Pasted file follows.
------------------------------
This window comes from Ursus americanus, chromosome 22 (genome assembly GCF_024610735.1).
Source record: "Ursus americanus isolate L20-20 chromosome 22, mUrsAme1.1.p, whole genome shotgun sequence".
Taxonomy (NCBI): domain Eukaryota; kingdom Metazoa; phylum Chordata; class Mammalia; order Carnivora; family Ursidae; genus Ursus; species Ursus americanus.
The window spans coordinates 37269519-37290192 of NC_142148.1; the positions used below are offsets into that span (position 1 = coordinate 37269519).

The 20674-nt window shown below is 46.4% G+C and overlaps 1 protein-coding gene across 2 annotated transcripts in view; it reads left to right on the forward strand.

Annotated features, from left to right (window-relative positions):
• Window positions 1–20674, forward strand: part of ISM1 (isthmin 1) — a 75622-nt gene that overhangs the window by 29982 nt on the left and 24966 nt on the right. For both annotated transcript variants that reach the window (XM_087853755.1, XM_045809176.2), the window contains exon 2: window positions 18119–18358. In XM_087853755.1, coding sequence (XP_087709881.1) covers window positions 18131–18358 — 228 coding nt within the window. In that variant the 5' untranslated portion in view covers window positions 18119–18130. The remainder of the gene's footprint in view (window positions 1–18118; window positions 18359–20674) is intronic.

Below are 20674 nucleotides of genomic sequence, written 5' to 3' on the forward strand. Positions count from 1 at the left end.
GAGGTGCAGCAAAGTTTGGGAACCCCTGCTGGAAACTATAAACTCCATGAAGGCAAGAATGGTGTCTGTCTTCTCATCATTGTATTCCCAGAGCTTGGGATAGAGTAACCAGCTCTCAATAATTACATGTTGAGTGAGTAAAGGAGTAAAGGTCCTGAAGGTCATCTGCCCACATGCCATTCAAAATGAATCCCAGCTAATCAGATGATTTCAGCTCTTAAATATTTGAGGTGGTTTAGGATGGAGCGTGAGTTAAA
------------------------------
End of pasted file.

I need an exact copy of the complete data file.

This window comes from Ursus americanus, chromosome 22 (genome assembly GCF_024610735.1).
Source record: "Ursus americanus isolate L20-20 chromosome 22, mUrsAme1.1.p, whole genome shotgun sequence".
Taxonomy (NCBI): domain Eukaryota; kingdom Metazoa; phylum Chordata; class Mammalia; order Carnivora; family Ursidae; genus Ursus; species Ursus americanus.
The window spans coordinates 37269519-37290192 of NC_142148.1; the positions used below are offsets into that span (position 1 = coordinate 37269519).

The 20674-nt window shown below is 46.4% G+C and overlaps 1 protein-coding gene across 2 annotated transcripts in view; it reads left to right on the forward strand.

Annotated features, from left to right (window-relative positions):
• Window positions 1–20674, forward strand: part of ISM1 (isthmin 1) — a 75622-nt gene that overhangs the window by 29982 nt on the left and 24966 nt on the right. For both annotated transcript variants that reach the window (XM_087853755.1, XM_045809176.2), the window contains exon 2: window positions 18119–18358. In XM_087853755.1, coding sequence (XP_087709881.1) covers window positions 18131–18358 — 228 coding nt within the window. In that variant the 5' untranslated portion in view covers window positions 18119–18130. The remainder of the gene's footprint in view (window positions 1–18118; window positions 18359–20674) is intronic.

Below are 20674 nucleotides of genomic sequence, written 5' to 3' on the forward strand. Positions count from 1 at the left end.
GAGGTGCAGCAAAGTTTGGGAACCCCTGCTGGAAACTATAAACTCCATGAAGGCAAGAATGGTGTCTGTCTTCTCATCATTGTATTCCCAGAGCTTGGGATAGAGTAACCAGCTCTCAATAATTACATGTTGAGTGAGTAAAGGAGTAAAGGTCCTGAAGGTCATCTGCCCACATGCCATTCAAAATGAATCCCAGCTAATCAGATGATTTCAGCTCTTAAATATTTGAGGTGGTTTAGGATGGAGCGTGAGTTAAA